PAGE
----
Seeing the full picture of a horse’s body from the inside began not with a hoof, but with a woman’s hand. The accidental discovery of the radiograph in 1895 by the German physicist Wilhelm Conrad Röntgen transformed the human medical landscape. Still another century passed before advancements in equine diagnostic imaging revolutionized veterinary medicine.
X-Rays and Ultrasound
Early radiographs (X-rays), while groundbreaking for both human and equine medicine, rendered complications. The analog film required wet processing and often lacked sufficient image detail and quality. Delays between image development and delivery to medical professionals impeded swift diagnoses. However, with the advent of portable digital machines, equine practitioners can now capture high-quality images of bone at a horse’s stall rather than in a veterinary clinic.
Later, ultrasound technology came onto the scene, employing high-frequency sound waves to produce high-resolution, two-dimensional images of tendons and ligaments. With the ultrasound, veterinarians can assess soft-tissue injuries, colic, pregnancy, and suspicious masses, such as abscesses and tumors. Advanced speed and the accuracy of high-resolution, two-dimensional images improve physical exams.
CT and MRI
Equine diagnostic imaging rocketed to the next chapter with the introduction of CT and MRI in the 1990s, according to Katherine Garrett, DVM, Dipl. ACVS, director of diagnostic imaging at Rood and Riddle Equine Hospital in Lexington, Ky.
“The most significant change in equine diagnostic imaging is the widespread adoption of cross-sectional imaging modalities,” she says. “Their introduction allows us to make much more specific diagnoses than we could previously and understand different diseases more thoroughly.”
The difference between the traditional X-ray and a CT scanner lies in the type of image. A CT scanner examines slices of bone and soft-tissue structures on multiple planes from multiple angles and is beneficial for diagnosing cases of lameness and sinus, dental, and neurological issues.
Traditional CT scans performed on a fully anesthetized and recumbent horse presented its share of risks. The standing CT scans lower legs and images the head and neck. Because the horse only requires mild sedation, fewer complications and threats to the horse and the clinician occur.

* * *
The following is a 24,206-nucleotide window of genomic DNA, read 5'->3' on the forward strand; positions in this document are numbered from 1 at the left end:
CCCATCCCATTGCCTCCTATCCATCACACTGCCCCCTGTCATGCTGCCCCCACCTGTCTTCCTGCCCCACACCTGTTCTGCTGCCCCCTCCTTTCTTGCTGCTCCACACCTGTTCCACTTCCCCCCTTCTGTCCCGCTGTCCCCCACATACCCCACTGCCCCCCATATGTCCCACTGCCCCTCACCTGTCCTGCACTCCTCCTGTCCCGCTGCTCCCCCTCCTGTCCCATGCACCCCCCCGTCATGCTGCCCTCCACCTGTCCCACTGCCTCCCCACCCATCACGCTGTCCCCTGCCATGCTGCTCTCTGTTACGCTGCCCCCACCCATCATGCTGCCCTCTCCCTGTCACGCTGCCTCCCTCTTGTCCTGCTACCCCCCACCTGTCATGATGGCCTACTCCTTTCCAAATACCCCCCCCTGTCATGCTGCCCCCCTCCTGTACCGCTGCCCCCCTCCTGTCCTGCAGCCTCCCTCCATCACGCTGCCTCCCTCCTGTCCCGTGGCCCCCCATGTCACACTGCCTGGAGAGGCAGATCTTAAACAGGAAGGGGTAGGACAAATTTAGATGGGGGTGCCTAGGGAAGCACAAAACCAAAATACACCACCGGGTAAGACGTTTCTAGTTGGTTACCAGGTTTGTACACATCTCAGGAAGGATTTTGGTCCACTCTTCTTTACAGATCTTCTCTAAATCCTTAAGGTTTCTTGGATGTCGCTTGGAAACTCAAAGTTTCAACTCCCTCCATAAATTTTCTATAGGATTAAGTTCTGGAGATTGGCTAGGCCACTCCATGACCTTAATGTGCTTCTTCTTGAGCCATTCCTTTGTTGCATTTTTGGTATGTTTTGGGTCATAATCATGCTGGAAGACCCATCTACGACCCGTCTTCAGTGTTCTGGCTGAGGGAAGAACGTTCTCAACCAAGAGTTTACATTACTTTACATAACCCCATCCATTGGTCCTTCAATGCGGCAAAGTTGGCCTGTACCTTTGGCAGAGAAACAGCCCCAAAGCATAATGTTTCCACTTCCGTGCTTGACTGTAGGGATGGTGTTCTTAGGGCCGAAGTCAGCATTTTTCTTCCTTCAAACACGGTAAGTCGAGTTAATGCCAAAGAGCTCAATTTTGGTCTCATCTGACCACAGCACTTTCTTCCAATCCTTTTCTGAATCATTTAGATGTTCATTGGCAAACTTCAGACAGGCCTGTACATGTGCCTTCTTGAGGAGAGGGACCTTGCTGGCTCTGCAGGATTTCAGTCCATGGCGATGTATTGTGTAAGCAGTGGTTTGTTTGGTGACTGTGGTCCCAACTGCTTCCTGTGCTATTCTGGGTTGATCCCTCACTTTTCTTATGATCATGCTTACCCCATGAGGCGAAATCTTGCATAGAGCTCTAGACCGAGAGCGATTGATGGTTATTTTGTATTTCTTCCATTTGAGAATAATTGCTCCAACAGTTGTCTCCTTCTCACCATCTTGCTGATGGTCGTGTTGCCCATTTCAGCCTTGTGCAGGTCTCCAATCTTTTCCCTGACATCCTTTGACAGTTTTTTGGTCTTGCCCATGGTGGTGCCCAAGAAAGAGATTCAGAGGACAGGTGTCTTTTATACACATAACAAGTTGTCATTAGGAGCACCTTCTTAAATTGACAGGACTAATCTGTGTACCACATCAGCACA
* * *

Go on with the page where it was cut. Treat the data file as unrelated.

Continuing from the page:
Sarah Puchalski, DVM, Dipl. ACVR, head of Diagnostic Imaging at Palm Beach Equine Clinic in Wellington, Fla., cautions horse owners to understand how different types of image qualities vary between scanners.
“There is a difference in image quality for CT scanners, and what can and cannot be scanned,” she says. “CT is used for dentition in the skull and fracture evaluation. Soft tissue detail isn’t as good as the MRI, but the bone detail is superior.”
Soft-tissue injuries present a puzzle, especially in cases of lameness. MRI, first performed on horses in the late 1990s, benefitted from early clinical use but shot to the top of imaging modalities in the past five years. Today, MRI is considered the gold standard of diagnostic imaging for soft tissue and orthopedic injuries by using magnetic fields and radiofrequency pulses to generate images.
Puchalski notes that the particular benefit of the MRI rests in diagnosing the source of lameness.
“For example, inside the hoof capsule, you cannot evaluate tendons and ligaments,” she says. “MRI opened the door for a whole range of new injury diagnoses allowing specific target therapies.” Garrett concurs.
“With the MRI, we obtain detailed information about an entire region,” she explains. “Deep digital flexor tendon tears, navicular bone inflammation, bone bruising, and coffin joint arthritis have different treatments and prognoses. We can diagnose and treat each more specifically and hopefully have better outcomes.”
Bone Scans and PET Scans